12 July 2001
Tighter farm security pays off
By Donald MacPhail
THE cost of farm theft insurance claims has fallen more than seven per cent in the past year, according to new figures from National Farmers Union Mutual.
But despite this drop, most country people believe rural crime is making the countryside a more dangerous place to live in, a survey for NFU Mutual found.
Concerns were voiced by 65% of the 200 rural businesses questioned. More than 30% had been victims of theft in the past year, and 68% in the last five years.
The survey also showed that country people were improving security on their premises.
In the last three years, over 55.5% had fitted better locks; 42% installed floodlighting and 25.5% had fitted alarm systems.
According to NFU Mutuals claims experience, improved security helped see the cost of claims from farms in the UK fall by 7.2% in 2000.
The estimated cost of farm crime dealt with by the NFU Mutual dropped from 16m in 1999 to 14.9m in 2000.
East Anglia showed the biggest drop of 23.8% from 480,000 in 1999 to 360,000 in 2000.
The biggest increase was recorded in the south west where the estimated cost rose from 400,000 to 520,000.
The overall drop was welcomed by NFU mutual risk management services director Pamela Oldfield, but she warned against complacency.
“The cost of rural crime rose very steeply in the 10 years from 1989 to 1999, and country people are still experiencing much higher levels of crime than a decade ago.”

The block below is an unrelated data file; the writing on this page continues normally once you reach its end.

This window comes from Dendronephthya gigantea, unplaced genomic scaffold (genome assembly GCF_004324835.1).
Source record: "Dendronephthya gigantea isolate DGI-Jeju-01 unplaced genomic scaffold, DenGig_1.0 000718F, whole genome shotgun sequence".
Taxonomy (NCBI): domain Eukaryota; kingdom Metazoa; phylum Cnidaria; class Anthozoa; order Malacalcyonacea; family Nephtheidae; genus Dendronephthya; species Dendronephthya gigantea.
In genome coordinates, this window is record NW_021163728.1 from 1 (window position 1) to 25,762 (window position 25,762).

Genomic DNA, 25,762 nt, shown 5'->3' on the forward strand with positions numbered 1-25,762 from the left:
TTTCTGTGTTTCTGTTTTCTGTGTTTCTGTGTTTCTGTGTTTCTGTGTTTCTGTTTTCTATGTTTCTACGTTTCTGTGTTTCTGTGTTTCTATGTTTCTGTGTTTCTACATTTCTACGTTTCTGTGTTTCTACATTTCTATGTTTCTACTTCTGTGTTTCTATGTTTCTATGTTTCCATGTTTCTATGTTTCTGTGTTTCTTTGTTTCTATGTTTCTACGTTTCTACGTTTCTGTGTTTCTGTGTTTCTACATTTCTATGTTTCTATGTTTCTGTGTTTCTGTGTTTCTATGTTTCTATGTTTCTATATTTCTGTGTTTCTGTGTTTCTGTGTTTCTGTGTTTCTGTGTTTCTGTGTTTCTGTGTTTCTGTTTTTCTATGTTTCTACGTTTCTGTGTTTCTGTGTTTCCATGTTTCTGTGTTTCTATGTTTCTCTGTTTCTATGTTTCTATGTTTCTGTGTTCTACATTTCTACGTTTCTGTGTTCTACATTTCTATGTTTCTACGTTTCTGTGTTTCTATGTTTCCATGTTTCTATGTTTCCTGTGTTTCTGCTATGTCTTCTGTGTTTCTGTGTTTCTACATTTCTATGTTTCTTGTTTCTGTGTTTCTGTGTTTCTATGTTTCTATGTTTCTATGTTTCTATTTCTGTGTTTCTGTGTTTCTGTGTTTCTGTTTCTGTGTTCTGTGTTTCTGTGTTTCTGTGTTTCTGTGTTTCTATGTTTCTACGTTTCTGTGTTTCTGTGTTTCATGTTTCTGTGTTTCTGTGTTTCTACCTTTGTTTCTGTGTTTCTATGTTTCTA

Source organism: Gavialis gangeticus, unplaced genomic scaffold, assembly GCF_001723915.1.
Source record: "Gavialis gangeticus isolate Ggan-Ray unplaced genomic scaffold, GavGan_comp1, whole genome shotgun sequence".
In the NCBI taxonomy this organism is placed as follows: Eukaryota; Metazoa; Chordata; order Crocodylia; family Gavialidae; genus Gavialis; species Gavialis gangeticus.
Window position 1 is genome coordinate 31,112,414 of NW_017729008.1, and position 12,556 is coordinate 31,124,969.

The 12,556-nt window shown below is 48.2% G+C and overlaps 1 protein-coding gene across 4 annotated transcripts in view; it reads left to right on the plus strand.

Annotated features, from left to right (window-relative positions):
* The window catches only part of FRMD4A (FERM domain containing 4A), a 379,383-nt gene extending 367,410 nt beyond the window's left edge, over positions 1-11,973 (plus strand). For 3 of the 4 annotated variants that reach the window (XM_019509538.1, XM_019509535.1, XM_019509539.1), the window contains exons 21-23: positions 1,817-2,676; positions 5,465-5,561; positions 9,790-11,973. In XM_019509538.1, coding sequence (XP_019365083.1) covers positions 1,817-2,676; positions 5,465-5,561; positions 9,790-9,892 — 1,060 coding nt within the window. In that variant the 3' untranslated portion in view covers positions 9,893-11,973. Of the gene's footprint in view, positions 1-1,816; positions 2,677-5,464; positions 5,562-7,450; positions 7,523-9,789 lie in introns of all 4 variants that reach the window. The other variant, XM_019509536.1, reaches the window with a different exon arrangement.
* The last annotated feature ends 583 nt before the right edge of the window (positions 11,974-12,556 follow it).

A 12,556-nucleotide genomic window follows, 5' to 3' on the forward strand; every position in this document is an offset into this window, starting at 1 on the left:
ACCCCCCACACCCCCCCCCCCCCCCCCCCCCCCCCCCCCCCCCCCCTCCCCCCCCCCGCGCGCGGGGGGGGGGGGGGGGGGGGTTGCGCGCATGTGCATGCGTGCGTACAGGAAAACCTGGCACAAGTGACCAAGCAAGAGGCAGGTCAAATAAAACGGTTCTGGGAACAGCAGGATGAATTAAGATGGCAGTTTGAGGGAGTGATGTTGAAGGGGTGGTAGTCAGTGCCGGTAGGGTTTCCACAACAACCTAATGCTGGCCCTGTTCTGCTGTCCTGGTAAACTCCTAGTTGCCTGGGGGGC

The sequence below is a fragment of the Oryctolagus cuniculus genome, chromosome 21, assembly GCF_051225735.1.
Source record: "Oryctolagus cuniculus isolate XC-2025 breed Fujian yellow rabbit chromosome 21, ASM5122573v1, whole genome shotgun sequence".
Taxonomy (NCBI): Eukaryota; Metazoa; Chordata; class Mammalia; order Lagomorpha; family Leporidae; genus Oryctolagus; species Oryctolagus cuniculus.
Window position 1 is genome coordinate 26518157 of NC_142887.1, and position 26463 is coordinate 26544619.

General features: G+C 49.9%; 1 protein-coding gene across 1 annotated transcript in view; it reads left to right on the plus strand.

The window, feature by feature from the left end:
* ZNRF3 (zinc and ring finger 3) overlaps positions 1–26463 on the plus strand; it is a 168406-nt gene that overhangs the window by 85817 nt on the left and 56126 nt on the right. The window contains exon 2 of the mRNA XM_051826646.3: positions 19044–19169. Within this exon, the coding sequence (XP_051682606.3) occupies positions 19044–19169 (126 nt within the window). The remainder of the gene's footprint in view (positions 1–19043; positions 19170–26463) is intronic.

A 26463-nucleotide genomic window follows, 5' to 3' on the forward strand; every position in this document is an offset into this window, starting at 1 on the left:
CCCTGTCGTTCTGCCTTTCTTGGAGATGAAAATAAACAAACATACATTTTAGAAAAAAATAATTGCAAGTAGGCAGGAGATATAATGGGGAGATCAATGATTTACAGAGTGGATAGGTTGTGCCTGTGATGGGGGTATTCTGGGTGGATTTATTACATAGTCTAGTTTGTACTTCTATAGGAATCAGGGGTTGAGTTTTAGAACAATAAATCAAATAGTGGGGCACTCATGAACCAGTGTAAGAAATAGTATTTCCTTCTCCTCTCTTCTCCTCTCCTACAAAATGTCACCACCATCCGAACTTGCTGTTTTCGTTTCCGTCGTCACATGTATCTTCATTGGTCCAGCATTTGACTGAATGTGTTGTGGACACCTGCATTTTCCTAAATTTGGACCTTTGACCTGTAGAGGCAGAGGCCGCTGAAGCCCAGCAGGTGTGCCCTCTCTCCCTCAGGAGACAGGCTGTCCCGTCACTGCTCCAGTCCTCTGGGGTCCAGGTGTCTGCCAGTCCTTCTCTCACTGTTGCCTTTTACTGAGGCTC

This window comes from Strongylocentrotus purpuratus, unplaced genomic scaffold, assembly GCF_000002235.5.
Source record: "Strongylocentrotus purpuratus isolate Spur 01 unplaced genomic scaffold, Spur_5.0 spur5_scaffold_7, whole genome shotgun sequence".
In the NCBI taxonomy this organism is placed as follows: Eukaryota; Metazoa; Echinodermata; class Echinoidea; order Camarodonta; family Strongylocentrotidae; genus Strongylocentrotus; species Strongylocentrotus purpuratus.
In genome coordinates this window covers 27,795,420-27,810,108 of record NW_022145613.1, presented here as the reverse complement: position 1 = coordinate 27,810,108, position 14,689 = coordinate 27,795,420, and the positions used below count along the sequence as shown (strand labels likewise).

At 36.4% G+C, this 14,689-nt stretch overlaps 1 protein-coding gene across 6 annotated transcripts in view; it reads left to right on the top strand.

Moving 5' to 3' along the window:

She said that thieves are increasingly targeting country homes and 4×4 vehicles as security improves in urban areas.
Countryside groups have long argued that the remoteness of rural communities and the isolation of homes make them easy prey for burglars
The issue gained national prominence when Norfolk farmer Tony Martin was jailed for life in 1999 for murdering 16-year-old burglar Fred Barras during a break-in.
But the British Crime Survey published last year found that rural dwellers are half as likely to be victims of some major types of crime as adults in urban areas.
In 1999 nationally 4.3% of households experienced a burglary or attempted burglary, while in rural areas the figure was 2.6%.
- Country twice as safe as towns, FWi, 17 October, 2000
- Rural crime climbs – but not on farms, FWi, 3 July, 2000
- Gill calls for rural crime talks, FWi, 16 June, 2000
- SAS to help fight rural crime, FWi, 05 July, 1999
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